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Drug Discov Ther. 2018;12(5):283-290. doi: 10.5582/ddt.2018.01044.

The process of surplus medicine accumulation by elderly Japanese patients with chronic disease: A qualitative study.

Author information

1
Faculty of Pharmaceutical Sciences, The University of Tokyo.
2
Graduate School of Pharmaceutical Sciences, The University of Tokyo.
3
School of Health Sciences, Shinshu University.

Abstract

The Japanese government actively urges pharmacists to support efforts to reduce surplus medicines. However, these activities currently serve only to dispose of surplus medicines; no measures are being taken to fundamentally prevent the accumulation of surplus medicines from the outset. A deep understanding of patients' views about storing medicines at home and how they might be accumulating surplus medicines would contribute to the prevention of surplus accumulation. This study aimed to characterize the process by which elderly chronic disease patients in Japan accumulate surplus medicines. Semi-structured interviews were conducted with 18 elderly patients, and the interview data were analyzed using a modified grounded theory approach (M-GTA) to present the process by which surplus medicines were accumulated at patients' homes. The results suggest that elderly patients with chronic diseases often wish to avoid unnecessary medications because of anxiety about medicines, and that these patients seek to maximize medicine suppression. In this context, patients use their own judgment to decide whether to use medicines as needed. Additionally, when patients accumulate surplus medicines, they hesitate to throw them away because they feel that to do so is mottainai (wasteful), or because they accumulate surplus medicines as emergency household medicines. These findings reveal when and how surplus medicine accumulation occurs and the points at which pharmacists can easily intervene to promote a close relationship with patients.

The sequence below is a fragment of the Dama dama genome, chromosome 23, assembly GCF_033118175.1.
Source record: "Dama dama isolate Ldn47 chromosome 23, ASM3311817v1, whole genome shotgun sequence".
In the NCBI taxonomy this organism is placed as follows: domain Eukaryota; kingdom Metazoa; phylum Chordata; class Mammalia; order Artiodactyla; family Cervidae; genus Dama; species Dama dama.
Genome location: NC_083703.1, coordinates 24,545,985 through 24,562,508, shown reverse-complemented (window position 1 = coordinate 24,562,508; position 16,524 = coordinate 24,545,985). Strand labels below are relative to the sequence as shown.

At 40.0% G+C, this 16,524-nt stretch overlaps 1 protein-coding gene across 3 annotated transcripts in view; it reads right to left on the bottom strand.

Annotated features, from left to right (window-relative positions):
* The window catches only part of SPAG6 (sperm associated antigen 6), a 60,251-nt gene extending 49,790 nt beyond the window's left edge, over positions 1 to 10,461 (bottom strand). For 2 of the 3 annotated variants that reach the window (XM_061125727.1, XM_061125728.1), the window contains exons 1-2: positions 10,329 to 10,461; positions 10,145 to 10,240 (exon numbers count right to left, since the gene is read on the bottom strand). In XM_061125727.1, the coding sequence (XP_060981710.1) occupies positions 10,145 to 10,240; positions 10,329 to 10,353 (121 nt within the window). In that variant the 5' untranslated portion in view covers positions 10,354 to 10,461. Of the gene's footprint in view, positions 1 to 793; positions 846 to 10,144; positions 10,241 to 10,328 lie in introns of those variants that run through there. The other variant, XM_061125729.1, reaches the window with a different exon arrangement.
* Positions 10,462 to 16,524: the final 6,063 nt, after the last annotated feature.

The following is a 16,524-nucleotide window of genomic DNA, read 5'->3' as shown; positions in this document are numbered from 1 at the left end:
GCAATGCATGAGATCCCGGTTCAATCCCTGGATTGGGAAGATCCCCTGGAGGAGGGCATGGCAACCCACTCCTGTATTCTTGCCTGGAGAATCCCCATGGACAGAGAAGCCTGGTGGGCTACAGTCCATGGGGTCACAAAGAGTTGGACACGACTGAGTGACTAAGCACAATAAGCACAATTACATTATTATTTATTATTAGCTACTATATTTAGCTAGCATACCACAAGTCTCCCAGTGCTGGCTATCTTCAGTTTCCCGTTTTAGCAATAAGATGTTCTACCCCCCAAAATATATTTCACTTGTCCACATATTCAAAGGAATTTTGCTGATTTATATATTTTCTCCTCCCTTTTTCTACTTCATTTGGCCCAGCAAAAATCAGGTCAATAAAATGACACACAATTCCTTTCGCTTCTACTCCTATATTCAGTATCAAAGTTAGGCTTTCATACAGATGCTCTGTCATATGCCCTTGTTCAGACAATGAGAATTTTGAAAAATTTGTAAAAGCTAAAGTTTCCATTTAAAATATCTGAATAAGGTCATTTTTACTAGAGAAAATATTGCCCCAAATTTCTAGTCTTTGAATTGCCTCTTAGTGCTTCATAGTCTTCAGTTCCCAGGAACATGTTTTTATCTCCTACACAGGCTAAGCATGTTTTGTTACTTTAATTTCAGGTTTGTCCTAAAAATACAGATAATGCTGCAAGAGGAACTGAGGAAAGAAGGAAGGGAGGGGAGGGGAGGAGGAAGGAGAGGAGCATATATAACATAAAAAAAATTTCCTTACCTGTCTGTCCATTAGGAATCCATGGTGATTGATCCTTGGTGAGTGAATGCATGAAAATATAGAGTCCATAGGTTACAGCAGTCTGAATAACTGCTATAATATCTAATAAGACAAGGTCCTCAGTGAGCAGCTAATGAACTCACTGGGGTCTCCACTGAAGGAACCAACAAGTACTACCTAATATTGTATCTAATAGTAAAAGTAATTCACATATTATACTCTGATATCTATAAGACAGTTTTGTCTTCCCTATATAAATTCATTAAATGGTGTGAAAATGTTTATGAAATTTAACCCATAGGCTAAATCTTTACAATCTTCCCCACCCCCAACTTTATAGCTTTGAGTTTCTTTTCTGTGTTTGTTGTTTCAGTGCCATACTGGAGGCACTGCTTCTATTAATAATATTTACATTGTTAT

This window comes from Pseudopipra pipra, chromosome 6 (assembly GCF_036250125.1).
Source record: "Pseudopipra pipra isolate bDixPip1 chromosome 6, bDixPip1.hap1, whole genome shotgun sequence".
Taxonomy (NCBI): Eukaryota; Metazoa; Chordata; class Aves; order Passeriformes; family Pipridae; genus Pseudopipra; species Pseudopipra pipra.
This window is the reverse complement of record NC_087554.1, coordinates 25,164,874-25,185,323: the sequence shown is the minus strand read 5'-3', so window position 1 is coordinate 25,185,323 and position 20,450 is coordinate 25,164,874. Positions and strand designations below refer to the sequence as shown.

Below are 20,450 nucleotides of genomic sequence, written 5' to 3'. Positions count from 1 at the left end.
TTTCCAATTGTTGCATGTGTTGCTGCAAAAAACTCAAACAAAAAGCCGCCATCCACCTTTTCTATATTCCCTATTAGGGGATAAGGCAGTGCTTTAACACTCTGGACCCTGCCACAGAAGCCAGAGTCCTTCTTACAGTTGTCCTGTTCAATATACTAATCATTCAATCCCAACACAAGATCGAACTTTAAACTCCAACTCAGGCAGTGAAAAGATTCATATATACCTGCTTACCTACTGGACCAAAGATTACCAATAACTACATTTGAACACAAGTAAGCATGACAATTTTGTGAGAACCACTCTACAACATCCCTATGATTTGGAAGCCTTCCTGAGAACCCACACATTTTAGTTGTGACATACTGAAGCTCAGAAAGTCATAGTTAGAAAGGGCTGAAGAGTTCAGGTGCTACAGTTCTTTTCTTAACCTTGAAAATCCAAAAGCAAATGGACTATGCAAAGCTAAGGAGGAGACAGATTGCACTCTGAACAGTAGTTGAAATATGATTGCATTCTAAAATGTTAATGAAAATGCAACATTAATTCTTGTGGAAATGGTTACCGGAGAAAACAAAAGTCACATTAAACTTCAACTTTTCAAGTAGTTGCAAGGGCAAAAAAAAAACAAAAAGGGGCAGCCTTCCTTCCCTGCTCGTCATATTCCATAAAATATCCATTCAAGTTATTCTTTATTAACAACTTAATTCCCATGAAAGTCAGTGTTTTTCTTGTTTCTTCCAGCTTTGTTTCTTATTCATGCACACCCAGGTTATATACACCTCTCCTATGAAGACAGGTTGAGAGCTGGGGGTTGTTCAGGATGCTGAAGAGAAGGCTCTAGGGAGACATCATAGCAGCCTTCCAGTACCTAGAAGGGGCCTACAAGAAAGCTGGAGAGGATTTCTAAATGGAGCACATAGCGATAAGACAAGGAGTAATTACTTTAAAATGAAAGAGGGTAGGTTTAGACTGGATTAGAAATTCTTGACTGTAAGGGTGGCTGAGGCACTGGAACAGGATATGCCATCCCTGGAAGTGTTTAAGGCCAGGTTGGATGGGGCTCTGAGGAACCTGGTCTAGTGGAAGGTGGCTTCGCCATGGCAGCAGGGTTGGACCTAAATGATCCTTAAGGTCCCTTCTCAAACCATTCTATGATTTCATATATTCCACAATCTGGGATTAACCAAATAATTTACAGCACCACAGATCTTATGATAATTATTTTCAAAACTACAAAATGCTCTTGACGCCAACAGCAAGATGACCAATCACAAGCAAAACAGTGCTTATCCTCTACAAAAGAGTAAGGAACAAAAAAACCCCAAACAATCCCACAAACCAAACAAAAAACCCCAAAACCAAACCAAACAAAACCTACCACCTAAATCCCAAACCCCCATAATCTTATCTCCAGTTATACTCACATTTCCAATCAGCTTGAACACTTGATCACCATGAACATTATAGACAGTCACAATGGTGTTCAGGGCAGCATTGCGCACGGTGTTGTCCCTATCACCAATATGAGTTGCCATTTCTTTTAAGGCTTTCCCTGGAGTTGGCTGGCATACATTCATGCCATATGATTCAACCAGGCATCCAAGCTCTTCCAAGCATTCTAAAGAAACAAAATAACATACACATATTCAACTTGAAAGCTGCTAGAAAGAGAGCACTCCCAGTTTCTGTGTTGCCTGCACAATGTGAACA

KEYWORDS:

Modified grounded theory approach (M-GTA); as-needed medications; family pharmacist; medicine suppression

PMID:
30464159
DOI:
10.5582/ddt.2018.01044
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